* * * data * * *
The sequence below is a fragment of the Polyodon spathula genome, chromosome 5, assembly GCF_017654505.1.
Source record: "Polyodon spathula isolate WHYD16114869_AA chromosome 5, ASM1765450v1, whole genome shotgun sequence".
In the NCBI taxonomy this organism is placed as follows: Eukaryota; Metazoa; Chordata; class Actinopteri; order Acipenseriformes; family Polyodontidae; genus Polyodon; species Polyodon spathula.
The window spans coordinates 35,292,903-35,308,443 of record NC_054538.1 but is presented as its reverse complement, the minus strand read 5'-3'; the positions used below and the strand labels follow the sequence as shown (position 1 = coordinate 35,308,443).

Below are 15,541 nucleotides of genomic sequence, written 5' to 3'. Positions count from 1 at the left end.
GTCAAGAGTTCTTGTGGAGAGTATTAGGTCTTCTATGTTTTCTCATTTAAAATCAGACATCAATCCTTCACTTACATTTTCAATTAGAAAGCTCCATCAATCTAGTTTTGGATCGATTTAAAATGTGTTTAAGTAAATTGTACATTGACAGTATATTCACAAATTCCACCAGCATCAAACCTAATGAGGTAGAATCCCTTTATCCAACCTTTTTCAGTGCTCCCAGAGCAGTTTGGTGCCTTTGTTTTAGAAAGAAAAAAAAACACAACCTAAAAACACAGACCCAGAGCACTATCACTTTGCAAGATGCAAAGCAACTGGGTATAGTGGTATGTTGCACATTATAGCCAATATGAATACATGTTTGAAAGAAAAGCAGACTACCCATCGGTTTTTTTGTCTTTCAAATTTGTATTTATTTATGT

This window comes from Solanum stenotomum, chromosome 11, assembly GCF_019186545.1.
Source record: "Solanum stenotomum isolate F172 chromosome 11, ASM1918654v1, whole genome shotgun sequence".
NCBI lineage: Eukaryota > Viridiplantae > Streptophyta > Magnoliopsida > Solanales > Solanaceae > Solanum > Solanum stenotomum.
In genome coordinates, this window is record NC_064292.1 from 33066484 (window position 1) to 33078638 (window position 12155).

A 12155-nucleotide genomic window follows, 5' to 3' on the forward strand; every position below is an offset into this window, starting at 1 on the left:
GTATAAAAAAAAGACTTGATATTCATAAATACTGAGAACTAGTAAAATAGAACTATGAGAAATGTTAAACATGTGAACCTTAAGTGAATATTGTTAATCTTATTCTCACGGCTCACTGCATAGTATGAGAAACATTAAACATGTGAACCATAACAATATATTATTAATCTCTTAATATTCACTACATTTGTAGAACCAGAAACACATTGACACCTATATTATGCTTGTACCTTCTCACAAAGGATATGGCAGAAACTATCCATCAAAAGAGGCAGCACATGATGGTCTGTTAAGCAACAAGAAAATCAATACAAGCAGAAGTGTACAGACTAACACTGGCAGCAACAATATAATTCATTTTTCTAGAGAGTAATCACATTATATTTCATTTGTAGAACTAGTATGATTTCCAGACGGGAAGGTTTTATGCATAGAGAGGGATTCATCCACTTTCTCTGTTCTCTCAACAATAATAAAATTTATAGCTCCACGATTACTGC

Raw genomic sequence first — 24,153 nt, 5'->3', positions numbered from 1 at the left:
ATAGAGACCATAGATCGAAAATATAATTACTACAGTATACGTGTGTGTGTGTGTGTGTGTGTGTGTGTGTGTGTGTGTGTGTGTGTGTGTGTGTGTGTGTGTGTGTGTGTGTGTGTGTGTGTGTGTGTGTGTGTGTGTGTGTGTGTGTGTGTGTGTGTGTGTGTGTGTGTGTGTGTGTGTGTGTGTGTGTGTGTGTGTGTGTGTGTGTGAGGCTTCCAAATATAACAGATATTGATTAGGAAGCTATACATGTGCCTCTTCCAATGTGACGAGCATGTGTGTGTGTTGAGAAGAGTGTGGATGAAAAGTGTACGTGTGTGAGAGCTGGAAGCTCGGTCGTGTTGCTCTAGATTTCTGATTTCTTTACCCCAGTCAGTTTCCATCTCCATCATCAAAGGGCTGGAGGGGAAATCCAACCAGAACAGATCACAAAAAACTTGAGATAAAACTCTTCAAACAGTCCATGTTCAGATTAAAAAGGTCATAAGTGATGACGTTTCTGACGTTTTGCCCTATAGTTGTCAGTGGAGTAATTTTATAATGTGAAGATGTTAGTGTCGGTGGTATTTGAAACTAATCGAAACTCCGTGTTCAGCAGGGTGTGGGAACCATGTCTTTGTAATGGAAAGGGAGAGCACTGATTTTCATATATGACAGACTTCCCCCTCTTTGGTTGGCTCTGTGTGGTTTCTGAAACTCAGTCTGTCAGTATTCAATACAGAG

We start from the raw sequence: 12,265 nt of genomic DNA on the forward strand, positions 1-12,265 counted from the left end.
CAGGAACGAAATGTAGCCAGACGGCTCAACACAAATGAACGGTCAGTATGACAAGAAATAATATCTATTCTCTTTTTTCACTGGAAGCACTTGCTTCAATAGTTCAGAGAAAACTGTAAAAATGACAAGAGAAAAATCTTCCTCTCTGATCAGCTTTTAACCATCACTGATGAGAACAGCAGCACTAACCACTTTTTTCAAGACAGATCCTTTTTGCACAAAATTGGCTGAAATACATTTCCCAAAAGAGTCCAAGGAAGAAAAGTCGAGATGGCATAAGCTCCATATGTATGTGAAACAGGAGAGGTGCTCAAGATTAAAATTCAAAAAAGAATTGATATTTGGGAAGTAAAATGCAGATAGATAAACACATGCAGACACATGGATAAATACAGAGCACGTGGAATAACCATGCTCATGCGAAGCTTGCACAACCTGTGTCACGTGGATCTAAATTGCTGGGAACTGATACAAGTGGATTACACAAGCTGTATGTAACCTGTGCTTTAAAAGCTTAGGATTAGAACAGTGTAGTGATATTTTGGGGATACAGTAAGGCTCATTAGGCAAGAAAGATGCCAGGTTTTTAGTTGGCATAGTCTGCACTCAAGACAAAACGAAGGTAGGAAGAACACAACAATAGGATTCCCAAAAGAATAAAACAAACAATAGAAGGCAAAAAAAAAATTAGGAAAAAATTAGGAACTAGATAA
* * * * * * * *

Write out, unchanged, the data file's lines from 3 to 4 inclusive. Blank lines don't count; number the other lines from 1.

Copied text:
In the NCBI taxonomy this organism is placed as follows: Eukaryota; Metazoa; Chordata; class Actinopteri; order Acipenseriformes; family Polyodontidae; genus Polyodon; species Polyodon spathula.
The window spans coordinates 35,292,903-35,308,443 of record NC_054538.1 but is presented as its reverse complement, the minus strand read 5'-3'; the positions used below and the strand labels follow the sequence as shown (position 1 = coordinate 35,308,443).